A recent case in the Upper Tribunal offers lessons in determining who is liable for paying for maintenance on extensions to existing blocks. Brady Solicitors highlight the surge in development activity and explain the implications for both managing agents and leaseholders.

The cranes dominate the skylines and there is (apparently) no end in sight to the national shortage of bricks: the construction industry is clearly on the up, driven in no small part by the demand for new homes.

In many cities this resurgence in the residential property market is manifesting itself in the extension and redevelopment of existing apartment blocks; indeed, just down the road from the Brady Solicitors headquarters in Nottingham we are seeing blocks that were started just before the credit crunch in the mid 2000’s now move onto the next stage of development and revenue maximisation.

Major works on extended blocks

If you are a managing agent with blocks in your portfolio that have newly built – or planned – rooftop or other types of extensions, are you clear on who is responsible for bearing the cost of maintaining these extensions?

The recent case of Moran v Carrara-Cagni highlighted the issues that can arise when existing leaseholders challenge the requirement to contribute to repair work on extensions.

In a nutshell, the Moran case involved a block of flats with a rooftop penthouse apartment. Sometime in the 1970s the apartment had been extended with a conservatory at either end to create a larger bedroom at one end and an extended living / dining area at the other end.

In 2012 major works to the value of £1.3m were undertaken, which included replacing windows and patio doors for each leasehold flat.

The two conservatories were also demolished and rebuilt and, when the landlord sought to recover the major works costs from the leaseholders, the leaseholders disputed their liability to contribute towards these conservatory repairs.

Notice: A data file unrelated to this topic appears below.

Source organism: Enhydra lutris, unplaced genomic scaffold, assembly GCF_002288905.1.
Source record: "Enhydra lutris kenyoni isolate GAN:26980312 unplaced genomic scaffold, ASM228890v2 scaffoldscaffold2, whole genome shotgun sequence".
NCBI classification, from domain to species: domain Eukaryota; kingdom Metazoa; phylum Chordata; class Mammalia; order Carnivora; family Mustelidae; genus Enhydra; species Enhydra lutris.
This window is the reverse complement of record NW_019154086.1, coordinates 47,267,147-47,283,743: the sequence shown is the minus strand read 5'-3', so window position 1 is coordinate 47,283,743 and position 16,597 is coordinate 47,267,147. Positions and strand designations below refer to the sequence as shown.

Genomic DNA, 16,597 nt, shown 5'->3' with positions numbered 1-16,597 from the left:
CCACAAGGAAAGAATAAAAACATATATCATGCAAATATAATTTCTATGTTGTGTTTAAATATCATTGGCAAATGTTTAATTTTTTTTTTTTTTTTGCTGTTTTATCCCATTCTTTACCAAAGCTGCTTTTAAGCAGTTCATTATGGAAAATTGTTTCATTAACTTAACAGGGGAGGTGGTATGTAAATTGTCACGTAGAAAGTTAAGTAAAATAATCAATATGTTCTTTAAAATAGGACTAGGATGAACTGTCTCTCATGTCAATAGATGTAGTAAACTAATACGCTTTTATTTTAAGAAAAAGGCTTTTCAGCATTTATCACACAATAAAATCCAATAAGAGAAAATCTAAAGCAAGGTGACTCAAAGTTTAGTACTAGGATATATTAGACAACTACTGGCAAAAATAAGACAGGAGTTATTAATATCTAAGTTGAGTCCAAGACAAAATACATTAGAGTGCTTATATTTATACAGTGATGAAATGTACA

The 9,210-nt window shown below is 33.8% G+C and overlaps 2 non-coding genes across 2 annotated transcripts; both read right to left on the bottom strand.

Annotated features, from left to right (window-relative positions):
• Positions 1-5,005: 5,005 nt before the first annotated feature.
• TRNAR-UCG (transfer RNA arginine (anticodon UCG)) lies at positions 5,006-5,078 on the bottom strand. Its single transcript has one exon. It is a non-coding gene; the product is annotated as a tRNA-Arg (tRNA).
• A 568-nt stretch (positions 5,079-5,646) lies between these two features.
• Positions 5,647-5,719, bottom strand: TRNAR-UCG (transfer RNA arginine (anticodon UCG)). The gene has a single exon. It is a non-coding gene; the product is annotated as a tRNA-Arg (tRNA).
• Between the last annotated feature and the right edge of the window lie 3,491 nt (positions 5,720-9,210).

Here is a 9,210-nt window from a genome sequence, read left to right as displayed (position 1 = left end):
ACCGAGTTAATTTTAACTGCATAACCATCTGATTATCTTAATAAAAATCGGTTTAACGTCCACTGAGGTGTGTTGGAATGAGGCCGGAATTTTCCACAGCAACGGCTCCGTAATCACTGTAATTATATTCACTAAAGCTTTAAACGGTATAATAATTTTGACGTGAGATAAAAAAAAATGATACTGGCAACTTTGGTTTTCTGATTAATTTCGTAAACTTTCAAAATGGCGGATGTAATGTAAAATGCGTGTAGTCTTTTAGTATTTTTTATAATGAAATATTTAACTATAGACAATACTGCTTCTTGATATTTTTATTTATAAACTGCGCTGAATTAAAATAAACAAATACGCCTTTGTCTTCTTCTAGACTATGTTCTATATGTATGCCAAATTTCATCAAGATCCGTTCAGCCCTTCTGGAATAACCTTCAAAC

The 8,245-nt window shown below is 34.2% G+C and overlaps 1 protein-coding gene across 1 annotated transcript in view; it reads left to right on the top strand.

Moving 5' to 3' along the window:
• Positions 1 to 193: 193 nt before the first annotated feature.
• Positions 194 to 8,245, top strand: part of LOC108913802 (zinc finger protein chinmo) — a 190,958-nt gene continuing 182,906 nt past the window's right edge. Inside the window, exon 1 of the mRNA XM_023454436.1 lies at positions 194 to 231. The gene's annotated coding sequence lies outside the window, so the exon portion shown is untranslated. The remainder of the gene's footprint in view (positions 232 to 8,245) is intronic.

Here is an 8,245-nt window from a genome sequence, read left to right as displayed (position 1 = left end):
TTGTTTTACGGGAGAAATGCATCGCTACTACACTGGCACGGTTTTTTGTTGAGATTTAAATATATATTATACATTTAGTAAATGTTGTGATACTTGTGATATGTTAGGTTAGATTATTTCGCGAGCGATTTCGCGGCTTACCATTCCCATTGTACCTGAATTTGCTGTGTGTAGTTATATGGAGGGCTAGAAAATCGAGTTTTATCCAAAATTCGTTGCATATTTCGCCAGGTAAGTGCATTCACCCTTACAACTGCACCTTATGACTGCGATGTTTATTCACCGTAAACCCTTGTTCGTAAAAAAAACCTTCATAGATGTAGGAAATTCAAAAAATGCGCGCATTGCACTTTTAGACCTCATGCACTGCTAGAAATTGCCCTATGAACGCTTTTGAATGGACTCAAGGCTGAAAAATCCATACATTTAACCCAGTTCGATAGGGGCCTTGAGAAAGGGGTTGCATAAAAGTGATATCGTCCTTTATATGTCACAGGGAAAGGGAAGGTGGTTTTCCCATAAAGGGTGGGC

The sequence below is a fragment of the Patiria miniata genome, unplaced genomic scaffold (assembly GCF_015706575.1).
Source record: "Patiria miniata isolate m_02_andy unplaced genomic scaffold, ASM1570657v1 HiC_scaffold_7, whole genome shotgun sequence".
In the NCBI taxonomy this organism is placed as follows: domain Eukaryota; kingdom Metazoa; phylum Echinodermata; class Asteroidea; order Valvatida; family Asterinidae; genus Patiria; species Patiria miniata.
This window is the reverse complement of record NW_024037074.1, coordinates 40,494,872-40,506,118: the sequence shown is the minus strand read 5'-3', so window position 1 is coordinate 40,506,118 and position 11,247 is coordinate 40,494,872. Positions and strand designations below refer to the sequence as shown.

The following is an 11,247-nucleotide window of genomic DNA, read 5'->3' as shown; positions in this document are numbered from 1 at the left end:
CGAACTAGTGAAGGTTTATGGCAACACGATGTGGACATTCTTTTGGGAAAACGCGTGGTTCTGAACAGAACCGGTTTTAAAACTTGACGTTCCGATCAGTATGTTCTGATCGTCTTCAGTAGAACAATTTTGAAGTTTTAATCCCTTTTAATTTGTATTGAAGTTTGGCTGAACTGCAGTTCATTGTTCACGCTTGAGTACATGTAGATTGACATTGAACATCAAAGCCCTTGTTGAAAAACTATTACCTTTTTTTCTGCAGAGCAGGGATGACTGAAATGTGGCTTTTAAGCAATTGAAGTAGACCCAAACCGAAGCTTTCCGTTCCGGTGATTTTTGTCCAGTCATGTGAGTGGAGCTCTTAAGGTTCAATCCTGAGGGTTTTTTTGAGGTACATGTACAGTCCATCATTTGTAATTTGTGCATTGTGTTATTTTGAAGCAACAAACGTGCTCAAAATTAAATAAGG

Their argument rested on the grounds that the conservatories did not exist at the time when the leases were granted and so their liability to pay could not have been foreseen. The First-tier Tribunal agreed and found in favour of the leaseholders.

The landlord appealed and the case went to the Upper Tribunal (UT) where the decision was overturned.

So why were the leaseholders liable to pay for the maintenance of the conservatories?

In simple terms, because the lease said so.

The Tribunal found that the lease allowed for future additions to the structure to be maintained through the service charge.

The lease stated that the repair covenant covered: “all buildings, structures or erections which now are or may at any time hereafter be erected thereon”. With this catch-all clause, the leaseholders could not dispute liability to pay towards the maintenance of the conservatories.

The UT also considered whether or not consent had been obtained for the alterations to the penthouse. The position regarding consent was unclear but had no effect on the overall outcome, which rested entirely on what was set out in the lease.

Advice for managing agents with extended blocks

The Moran V Carrara-Cagni (2016) case continues the theme of courts taking a strict interpretation of the lease. Whilst extending and developing existing blocks is a new and growing phenomenon, the first step it seems is a review of the original lease to ascertain the approach to service charges and future building.

Additionally, the Moran case also reiterates the key idea of preparing for major works projects.  This article by Caroline Lee reminds managing agents of how to take a strategic approach to major works

And for leaseholders?

Paying for maintenance and repairs on an extension to your block may seem unfair and a bitter pill to swallow however, if your lease sets out your liability to pay, you will struggle to defend non-payment.

For anyone considering buying a leasehold property we recommend you use a specialist leasehold conveyancing solicitor, who will ask the right questions about current and planned development work and assess the lease to explain your liability.

Expert help with disputes on extended blocks

With space at a premium and ‘building up’ being a generally more cost-effective development option, we can expect to see an increasing number of existing blocks putting up the scaffolding and extending the space.

For advice or litigation support on queries relating to extended blocks, contact Brady Solicitors’ property management experts.

Call us on 0115 985 3450 or click here to send us an email.

*Christopher Moran Holdings Ltd v Laura Carrara-Cagni {2016} UKUT 0152 (LC)